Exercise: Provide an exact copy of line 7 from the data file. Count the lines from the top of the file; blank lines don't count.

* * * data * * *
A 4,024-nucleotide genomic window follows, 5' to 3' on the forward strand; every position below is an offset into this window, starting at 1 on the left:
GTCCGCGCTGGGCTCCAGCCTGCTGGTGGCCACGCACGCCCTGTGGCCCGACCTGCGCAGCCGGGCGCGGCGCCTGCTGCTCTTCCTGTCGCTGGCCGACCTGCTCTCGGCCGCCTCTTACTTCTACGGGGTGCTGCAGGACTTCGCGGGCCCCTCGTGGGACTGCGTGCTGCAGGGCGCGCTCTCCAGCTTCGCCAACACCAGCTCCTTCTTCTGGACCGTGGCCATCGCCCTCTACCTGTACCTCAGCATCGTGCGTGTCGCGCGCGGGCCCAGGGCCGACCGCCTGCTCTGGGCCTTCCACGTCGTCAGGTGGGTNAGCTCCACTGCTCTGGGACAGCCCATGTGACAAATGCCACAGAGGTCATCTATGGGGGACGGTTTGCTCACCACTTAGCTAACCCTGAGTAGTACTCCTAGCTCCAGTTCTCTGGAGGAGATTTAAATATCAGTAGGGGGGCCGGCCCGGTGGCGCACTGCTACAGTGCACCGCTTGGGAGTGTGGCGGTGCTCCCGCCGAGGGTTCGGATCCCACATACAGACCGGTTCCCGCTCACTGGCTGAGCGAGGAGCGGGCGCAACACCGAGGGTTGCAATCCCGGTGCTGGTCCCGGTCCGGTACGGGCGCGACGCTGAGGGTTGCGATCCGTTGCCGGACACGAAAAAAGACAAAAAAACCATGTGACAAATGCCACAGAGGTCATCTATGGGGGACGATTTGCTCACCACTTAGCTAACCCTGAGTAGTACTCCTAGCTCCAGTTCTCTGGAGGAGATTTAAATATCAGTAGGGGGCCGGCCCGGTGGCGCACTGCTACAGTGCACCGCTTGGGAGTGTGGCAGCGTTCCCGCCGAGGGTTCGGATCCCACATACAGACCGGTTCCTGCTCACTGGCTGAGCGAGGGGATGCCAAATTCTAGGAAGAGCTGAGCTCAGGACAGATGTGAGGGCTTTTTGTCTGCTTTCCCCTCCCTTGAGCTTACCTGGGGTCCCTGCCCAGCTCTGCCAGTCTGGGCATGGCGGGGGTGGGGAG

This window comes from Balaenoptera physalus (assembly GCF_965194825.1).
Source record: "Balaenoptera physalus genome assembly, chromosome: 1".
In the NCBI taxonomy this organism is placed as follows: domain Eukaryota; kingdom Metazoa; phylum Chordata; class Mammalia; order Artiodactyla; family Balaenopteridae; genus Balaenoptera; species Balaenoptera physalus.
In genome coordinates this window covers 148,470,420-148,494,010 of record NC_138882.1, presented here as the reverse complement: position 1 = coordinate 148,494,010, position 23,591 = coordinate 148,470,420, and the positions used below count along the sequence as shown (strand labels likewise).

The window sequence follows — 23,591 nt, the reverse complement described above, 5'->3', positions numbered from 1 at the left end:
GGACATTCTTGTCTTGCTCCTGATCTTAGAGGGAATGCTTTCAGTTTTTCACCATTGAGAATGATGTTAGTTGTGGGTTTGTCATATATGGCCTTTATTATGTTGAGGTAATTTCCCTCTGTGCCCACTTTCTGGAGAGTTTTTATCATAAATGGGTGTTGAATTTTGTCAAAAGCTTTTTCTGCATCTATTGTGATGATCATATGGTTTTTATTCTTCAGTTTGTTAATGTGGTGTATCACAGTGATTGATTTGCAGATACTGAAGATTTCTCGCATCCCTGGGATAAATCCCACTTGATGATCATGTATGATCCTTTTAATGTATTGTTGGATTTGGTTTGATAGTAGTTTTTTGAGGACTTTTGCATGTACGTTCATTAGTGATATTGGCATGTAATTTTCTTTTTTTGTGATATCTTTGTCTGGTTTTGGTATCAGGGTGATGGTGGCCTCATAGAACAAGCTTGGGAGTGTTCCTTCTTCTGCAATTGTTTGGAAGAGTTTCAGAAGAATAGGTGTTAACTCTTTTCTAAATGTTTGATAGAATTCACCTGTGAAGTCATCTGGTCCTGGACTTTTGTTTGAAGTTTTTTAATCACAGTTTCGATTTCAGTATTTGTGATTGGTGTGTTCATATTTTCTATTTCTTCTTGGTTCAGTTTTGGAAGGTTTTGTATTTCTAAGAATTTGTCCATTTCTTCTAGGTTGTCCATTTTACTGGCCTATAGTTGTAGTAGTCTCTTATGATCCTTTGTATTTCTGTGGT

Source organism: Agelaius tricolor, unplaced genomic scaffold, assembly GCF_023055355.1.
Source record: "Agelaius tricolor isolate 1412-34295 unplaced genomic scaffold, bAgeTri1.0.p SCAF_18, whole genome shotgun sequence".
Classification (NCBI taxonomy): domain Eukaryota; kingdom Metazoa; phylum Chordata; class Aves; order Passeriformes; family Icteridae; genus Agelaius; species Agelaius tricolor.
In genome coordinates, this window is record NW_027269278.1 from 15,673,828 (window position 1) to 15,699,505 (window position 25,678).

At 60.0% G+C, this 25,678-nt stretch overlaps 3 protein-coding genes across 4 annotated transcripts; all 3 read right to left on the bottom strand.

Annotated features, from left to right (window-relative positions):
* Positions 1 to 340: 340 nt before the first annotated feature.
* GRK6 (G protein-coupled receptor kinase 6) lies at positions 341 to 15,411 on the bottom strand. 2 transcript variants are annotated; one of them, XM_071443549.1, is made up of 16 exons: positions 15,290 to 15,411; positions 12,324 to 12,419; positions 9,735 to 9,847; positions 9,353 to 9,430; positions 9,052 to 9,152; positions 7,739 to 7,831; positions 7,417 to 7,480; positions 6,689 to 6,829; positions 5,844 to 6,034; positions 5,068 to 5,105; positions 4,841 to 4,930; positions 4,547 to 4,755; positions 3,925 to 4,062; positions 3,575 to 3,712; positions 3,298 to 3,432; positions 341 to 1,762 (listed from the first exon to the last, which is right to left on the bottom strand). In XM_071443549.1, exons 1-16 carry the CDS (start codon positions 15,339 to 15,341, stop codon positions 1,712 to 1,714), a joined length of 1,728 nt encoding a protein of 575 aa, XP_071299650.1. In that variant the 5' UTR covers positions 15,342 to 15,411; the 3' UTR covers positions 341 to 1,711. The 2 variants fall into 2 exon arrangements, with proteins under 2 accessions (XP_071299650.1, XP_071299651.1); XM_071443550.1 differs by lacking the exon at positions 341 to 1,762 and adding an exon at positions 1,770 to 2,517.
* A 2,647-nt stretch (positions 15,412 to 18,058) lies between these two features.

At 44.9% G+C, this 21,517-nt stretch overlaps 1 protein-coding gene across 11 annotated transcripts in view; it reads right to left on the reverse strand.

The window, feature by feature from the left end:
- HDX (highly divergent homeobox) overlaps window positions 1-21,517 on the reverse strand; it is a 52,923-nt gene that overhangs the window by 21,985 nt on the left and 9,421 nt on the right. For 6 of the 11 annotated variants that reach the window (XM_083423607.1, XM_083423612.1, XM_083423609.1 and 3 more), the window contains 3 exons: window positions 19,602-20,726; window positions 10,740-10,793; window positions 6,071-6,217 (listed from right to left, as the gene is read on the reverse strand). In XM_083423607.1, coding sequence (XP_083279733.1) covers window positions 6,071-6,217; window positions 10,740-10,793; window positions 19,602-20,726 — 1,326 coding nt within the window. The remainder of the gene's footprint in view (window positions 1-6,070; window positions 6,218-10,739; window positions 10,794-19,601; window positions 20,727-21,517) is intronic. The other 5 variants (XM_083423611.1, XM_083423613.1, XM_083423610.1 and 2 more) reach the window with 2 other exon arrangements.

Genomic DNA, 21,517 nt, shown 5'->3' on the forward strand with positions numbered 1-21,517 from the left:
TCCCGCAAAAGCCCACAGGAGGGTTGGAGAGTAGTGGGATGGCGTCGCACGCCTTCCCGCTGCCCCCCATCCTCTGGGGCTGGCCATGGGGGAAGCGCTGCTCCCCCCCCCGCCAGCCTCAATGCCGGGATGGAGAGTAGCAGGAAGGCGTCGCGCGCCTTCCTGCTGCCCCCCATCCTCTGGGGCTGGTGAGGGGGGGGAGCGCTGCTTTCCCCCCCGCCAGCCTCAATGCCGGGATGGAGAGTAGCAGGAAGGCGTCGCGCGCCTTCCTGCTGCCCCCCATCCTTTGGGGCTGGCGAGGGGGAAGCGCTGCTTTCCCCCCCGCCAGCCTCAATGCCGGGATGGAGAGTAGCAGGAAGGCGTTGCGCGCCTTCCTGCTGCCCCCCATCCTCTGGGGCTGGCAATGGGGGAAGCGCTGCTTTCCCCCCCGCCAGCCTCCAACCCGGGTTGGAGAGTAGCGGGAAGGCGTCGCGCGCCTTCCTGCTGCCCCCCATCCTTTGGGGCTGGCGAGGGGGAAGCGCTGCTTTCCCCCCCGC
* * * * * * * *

The window sequence follows — 23,591 nt, the reverse complement described above, 5'->3', positions numbered from 1 at the left end: